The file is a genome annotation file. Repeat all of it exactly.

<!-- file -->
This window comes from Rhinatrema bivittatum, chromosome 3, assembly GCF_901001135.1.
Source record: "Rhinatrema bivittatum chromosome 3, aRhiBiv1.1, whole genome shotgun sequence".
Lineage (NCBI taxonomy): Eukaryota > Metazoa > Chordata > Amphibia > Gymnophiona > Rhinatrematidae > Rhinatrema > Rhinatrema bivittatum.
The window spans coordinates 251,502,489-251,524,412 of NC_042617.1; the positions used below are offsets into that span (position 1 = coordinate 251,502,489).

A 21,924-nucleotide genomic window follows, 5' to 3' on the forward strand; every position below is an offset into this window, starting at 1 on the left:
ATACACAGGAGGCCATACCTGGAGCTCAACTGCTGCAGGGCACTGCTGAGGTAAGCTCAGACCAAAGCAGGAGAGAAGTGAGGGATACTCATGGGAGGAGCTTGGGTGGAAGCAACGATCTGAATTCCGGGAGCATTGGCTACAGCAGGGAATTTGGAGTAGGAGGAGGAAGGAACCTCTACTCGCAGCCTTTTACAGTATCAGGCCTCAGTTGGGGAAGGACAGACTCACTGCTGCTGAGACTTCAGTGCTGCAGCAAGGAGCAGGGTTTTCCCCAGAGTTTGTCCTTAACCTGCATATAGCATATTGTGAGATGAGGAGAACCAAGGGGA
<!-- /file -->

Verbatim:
This window comes from Rhinatrema bivittatum, chromosome 3, assembly GCF_901001135.1.
Source record: "Rhinatrema bivittatum chromosome 3, aRhiBiv1.1, whole genome shotgun sequence".
Lineage (NCBI taxonomy): Eukaryota > Metazoa > Chordata > Amphibia > Gymnophiona > Rhinatrematidae > Rhinatrema > Rhinatrema bivittatum.
The window spans coordinates 251,502,489-251,524,412 of NC_042617.1; the positions used below are offsets into that span (position 1 = coordinate 251,502,489).

A 21,924-nucleotide genomic window follows, 5' to 3' on the forward strand; every position below is an offset into this window, starting at 1 on the left:
ATACACAGGAGGCCATACCTGGAGCTCAACTGCTGCAGGGCACTGCTGAGGTAAGCTCAGACCAAAGCAGGAGAGAAGTGAGGGATACTCATGGGAGGAGCTTGGGTGGAAGCAACGATCTGAATTCCGGGAGCATTGGCTACAGCAGGGAATTTGGAGTAGGAGGAGGAAGGAACCTCTACTCGCAGCCTTTTACAGTATCAGGCCTCAGTTGGGGAAGGACAGACTCACTGCTGCTGAGACTTCAGTGCTGCAGCAAGGAGCAGGGTTTTCCCCAGAGTTTGTCCTTAACCTGCATATAGCATATTGTGAGATGAGGAGAACCAAGGGGA